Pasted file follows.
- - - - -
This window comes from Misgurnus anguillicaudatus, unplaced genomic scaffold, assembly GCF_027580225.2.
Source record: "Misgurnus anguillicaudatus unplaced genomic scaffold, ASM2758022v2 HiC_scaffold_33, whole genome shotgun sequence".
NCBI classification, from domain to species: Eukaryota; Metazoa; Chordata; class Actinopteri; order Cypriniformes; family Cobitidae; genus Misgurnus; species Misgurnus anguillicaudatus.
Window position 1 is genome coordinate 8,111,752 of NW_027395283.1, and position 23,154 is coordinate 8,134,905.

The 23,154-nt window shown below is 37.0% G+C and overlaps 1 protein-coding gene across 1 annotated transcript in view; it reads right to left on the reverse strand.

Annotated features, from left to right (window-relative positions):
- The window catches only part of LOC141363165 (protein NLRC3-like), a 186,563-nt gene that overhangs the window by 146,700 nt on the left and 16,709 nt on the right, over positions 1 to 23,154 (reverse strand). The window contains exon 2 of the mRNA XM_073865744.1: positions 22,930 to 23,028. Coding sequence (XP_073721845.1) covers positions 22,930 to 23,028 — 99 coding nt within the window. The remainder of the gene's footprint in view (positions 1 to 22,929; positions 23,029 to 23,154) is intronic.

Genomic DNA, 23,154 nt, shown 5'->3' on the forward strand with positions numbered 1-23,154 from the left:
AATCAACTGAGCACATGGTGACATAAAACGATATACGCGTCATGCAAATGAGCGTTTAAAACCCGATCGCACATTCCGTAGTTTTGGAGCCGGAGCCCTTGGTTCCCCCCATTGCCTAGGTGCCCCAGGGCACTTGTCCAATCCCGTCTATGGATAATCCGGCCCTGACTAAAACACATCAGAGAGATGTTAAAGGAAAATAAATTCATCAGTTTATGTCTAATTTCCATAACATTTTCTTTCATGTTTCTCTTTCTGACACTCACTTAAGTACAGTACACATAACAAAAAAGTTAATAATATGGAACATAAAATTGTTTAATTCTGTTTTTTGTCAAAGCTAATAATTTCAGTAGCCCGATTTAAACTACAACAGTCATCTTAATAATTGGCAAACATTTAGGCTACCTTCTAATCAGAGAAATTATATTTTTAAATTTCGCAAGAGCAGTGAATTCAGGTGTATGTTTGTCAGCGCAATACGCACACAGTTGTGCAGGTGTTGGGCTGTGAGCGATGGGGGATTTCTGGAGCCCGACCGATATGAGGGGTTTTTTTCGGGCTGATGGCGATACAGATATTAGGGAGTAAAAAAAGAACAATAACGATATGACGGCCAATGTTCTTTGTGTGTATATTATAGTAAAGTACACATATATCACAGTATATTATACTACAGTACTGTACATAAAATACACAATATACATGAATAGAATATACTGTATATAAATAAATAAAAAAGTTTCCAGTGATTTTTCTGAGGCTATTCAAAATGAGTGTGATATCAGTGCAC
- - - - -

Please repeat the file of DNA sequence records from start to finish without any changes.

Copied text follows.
This window comes from Misgurnus anguillicaudatus, unplaced genomic scaffold, assembly GCF_027580225.2.
Source record: "Misgurnus anguillicaudatus unplaced genomic scaffold, ASM2758022v2 HiC_scaffold_33, whole genome shotgun sequence".
NCBI classification, from domain to species: Eukaryota; Metazoa; Chordata; class Actinopteri; order Cypriniformes; family Cobitidae; genus Misgurnus; species Misgurnus anguillicaudatus.
Window position 1 is genome coordinate 8,111,752 of NW_027395283.1, and position 23,154 is coordinate 8,134,905.

The 23,154-nt window shown below is 37.0% G+C and overlaps 1 protein-coding gene across 1 annotated transcript in view; it reads right to left on the reverse strand.

Annotated features, from left to right (window-relative positions):
- The window catches only part of LOC141363165 (protein NLRC3-like), a 186,563-nt gene that overhangs the window by 146,700 nt on the left and 16,709 nt on the right, over positions 1 to 23,154 (reverse strand). The window contains exon 2 of the mRNA XM_073865744.1: positions 22,930 to 23,028. Coding sequence (XP_073721845.1) covers positions 22,930 to 23,028 — 99 coding nt within the window. The remainder of the gene's footprint in view (positions 1 to 22,929; positions 23,029 to 23,154) is intronic.

Genomic DNA, 23,154 nt, shown 5'->3' on the forward strand with positions numbered 1-23,154 from the left:
AATCAACTGAGCACATGGTGACATAAAACGATATACGCGTCATGCAAATGAGCGTTTAAAACCCGATCGCACATTCCGTAGTTTTGGAGCCGGAGCCCTTGGTTCCCCCCATTGCCTAGGTGCCCCAGGGCACTTGTCCAATCCCGTCTATGGATAATCCGGCCCTGACTAAAACACATCAGAGAGATGTTAAAGGAAAATAAATTCATCAGTTTATGTCTAATTTCCATAACATTTTCTTTCATGTTTCTCTTTCTGACACTCACTTAAGTACAGTACACATAACAAAAAAGTTAATAATATGGAACATAAAATTGTTTAATTCTGTTTTTTGTCAAAGCTAATAATTTCAGTAGCCCGATTTAAACTACAACAGTCATCTTAATAATTGGCAAACATTTAGGCTACCTTCTAATCAGAGAAATTATATTTTTAAATTTCGCAAGAGCAGTGAATTCAGGTGTATGTTTGTCAGCGCAATACGCACACAGTTGTGCAGGTGTTGGGCTGTGAGCGATGGGGGATTTCTGGAGCCCGACCGATATGAGGGGTTTTTTTCGGGCTGATGGCGATACAGATATTAGGGAGTAAAAAAAGAACAATAACGATATGACGGCCAATGTTCTTTGTGTGTATATTATAGTAAAGTACACATATATCACAGTATATTATACTACAGTACTGTACATAAAATACACAATATACATGAATAGAATATACTGTATATAAATAAATAAAAAAGTTTCCAGTGATTTTTCTGAGGCTATTCAAAATGAGTGTGATATCAGTGCAC